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WASHINGTON (RNS) A Wednesday hearing featured activists who fear that growing anti-Semitism in Europe threatens not only Jews, but other religious minorities and the ideal of tolerance in general.

12 Comments

  1. Daniel Hoffman

    Actions have consequences. When the world sees an 8 year old girl being called a “whore”, while walking to school in a long dress and a long sleeved shirt, because she did not meet the purity standard of the men whom the Israili and American governments pay to pray and study, the world says that Jews have no right to say they are morally superior to any other religious bigots. Israel has not exactly been a model of tollerance for Europe to look upon in awe and humility.

  2. Jews, as a group, are not lazy; they are workaholics. They are not just bright, they are very intelligent, and are very clever, as a group. I have been in Jerusalem, got lost, asked an Israeli for directions, and I was taken by the arm and led to my destination two blocks away. The Israelis were very gracious people. A problem develops for them, however, when the far right lead the political establishment. Unlike Rabin and others of the Labor Party, including Shimon Peres, the Likudniks are diehard Zionists who are ready to take the whole world into a war in order to maintain their hegemony in the ME vis-à-vis Iran, and all the others. Their clever propaganda has assured them of the rationale for their steadfast obstinacy in dealing with the Palestinians. When I saw at first hand how they treat the Palestinians, I lost any heart I had for their cause. We have literally armed them to the teeth, but they have no intention of living side by side with a bona fide Palestine. They have taken our country to a dead end with their maneuverings in the Congress, and in the Media, while their AIPAC oversees the bolstering of Israel in both establishments. This is raw political power they manifest. Now is recognizing this reality and saying these things anti-Semitism? Is it hate speech? Will it cast me in the shoe of being a perpetrator of hate crime with such speech? I should think not, but the likes of this congressman and others in the same boat think that it is, and that this is anti-Semitism, as such. It is not my definition of anti-Semitism.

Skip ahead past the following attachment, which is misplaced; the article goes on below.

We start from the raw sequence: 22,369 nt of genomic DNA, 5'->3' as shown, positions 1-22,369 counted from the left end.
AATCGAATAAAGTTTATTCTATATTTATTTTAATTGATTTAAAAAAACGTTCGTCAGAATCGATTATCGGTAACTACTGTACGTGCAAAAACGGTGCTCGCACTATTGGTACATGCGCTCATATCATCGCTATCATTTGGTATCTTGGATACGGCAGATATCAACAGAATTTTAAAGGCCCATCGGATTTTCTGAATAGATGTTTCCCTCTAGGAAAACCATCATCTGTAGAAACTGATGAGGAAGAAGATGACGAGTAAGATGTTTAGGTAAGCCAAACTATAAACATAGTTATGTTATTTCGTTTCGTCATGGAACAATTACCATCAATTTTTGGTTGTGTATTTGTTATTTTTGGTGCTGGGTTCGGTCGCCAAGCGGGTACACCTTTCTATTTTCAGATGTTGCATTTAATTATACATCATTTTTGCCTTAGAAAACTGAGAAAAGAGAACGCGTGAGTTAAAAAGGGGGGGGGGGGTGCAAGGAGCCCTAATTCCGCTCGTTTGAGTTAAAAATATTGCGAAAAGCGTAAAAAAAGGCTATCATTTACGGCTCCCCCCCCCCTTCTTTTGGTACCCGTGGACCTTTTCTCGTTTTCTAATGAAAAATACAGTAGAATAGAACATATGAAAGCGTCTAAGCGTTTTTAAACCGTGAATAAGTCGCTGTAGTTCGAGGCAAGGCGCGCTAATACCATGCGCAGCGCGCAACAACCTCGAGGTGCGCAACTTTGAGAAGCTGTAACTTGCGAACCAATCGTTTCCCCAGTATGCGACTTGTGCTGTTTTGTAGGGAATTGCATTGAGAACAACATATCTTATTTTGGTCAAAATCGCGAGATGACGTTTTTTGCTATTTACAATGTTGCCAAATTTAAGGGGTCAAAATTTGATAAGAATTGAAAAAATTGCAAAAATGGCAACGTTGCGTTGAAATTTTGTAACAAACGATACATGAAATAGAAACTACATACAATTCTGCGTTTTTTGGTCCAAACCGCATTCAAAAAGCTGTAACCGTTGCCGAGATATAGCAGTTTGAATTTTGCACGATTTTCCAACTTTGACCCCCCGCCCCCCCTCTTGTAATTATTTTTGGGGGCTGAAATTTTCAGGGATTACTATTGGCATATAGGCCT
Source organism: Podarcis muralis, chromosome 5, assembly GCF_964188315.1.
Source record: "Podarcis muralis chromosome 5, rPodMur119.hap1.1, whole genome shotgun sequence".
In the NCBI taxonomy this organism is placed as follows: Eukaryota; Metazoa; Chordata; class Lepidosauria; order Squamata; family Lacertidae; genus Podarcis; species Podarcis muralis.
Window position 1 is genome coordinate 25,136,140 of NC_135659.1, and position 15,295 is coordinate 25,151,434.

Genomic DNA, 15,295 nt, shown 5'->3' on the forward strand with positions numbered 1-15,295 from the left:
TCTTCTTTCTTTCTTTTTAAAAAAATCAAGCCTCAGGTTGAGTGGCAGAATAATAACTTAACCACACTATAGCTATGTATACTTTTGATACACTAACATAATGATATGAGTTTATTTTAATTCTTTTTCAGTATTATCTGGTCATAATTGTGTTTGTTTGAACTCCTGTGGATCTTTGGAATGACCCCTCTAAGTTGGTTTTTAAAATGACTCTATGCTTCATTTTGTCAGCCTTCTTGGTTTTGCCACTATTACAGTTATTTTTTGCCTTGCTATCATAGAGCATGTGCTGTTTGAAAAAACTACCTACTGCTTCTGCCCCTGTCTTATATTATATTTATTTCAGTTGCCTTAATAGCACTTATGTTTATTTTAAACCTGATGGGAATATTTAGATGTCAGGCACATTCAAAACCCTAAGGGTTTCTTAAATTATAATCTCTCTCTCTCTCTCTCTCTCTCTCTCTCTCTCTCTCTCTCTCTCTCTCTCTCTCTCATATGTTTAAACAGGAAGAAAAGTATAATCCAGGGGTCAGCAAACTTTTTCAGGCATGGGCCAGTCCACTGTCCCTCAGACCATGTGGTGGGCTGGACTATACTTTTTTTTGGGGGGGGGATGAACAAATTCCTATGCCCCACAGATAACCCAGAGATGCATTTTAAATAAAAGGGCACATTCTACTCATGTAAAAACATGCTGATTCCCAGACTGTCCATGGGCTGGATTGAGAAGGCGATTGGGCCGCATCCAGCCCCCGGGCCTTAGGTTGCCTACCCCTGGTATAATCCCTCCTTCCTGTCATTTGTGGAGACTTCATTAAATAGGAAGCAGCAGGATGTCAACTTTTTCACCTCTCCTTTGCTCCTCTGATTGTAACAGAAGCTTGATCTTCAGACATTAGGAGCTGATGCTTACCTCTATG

• Daniel Hoffman

      Kirby, we agree about Israilis in general being a wonderful people. As a progressive, I think it is unfair that anyone who is to the left of Sheldon Adledon and AIPAC has to defend themselves against the charge of anti-semitism. It’s like when we were called “un-American” and “traitors” because we knew the Republicans were lying about WMD’s in the runup to the Iraq war.
      What are your thoughts on Yesh Atid? I find reason for hope in them. I’m sure they’re not perfect, but their message of hope and respect is a breath of fresh air.